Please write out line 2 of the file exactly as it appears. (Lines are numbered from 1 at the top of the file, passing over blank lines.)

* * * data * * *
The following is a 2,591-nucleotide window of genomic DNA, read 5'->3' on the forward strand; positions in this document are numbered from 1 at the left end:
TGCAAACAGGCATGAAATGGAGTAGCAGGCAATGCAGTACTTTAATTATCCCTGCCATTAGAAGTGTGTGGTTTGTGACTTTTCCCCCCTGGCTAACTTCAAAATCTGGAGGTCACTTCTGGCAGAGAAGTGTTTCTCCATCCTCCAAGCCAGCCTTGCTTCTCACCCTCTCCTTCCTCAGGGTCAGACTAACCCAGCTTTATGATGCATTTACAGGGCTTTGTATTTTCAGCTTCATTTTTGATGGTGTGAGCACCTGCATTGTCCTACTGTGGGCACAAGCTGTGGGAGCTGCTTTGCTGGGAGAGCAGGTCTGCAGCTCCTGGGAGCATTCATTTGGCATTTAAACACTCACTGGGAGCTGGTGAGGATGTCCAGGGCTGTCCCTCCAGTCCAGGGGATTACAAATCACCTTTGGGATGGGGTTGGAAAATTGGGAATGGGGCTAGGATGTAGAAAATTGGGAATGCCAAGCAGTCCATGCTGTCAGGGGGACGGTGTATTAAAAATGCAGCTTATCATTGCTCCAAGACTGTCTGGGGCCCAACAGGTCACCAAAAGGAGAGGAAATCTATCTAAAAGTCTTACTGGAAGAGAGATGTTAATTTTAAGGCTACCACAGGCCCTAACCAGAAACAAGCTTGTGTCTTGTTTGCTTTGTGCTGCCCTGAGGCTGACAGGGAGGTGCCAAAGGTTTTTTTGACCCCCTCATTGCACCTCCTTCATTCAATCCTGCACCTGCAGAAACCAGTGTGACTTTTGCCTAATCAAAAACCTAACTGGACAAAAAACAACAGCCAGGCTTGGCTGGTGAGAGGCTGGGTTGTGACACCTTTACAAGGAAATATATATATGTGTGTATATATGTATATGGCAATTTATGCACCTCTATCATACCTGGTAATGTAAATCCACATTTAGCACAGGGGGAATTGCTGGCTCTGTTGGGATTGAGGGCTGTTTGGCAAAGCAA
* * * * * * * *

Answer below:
TGCAAACAGGCATGAAATGGAGTAGCAGGCAATGCAGTACTTTAATTATCCCTGCCATTAGAAGTGTGTGGTTTGTGACTTTTCCCCCCTGGCTAACTTCAAAATCTGGAGGTCACTTCTGGCAGAGAAGTGTTTCTCCATCCTCCAAGCCAGCCTTGCTTCTCACCCTCTCCTTCCTCAGGGTCAGACTAACCCAGCTTTATGATGCATTTACAGGGCTTTGTATTTTCAGCTTCATTTTTGATGGTGTGAGCACCTGCATTGTCCTACTGTGGGCACAAGCTGTGGGAGCTGCTTTGCTGGGAGAGCAGGTCTGCAGCTCCTGGGAGCATTCATTTGGCATTTAAACACTCACTGGGAGCTGGTGAGGATGTCCAGGGCTGTCCCTCCAGTCCAGGGGATTACAAATCACCTTTGGGATGGGGTTGGAAAATTGGGAATGGGGCTAGGATGTAGAAAATTGGGAATGCCAAGCAGTCCATGCTGTCAGGGGGACGGTGTATTAAAAATGCAGCTTATCATTGCTCCAAGACTGTCTGGGGCCCAACAGGTCACCAAAAGGAGAGGAAATCTATCTAAAAGTCTTACTGGAAGAGAGATGTTAATTTTAAGGCTACCACAGGCCCTAACCAGAAACAAGCTTGTGTCTTGTTTGCTTTGTGCTGCCCTGAGGCTGACAGGGAGGTGCCAAAGGTTTTTTTGACCCCCTCATTGCACCTCCTTCATTCAATCCTGCACCTGCAGAAACCAGTGTGACTTTTGCCTAATCAAAAACCTAACTGGACAAAAAACAACAGCCAGGCTTGGCTGGTGAGAGGCTGGGTTGTGACACCTTTACAAGGAAATATATATATGTGTGTATATATGTATATGGCAATTTATGCACCTCTATCATACCTGGTAATGTAAATCCACATTTAGCACAGGGGGAATTGCTGGCTCTGTTGGGATTGAGGGCTGTTTGGCAAAGCAA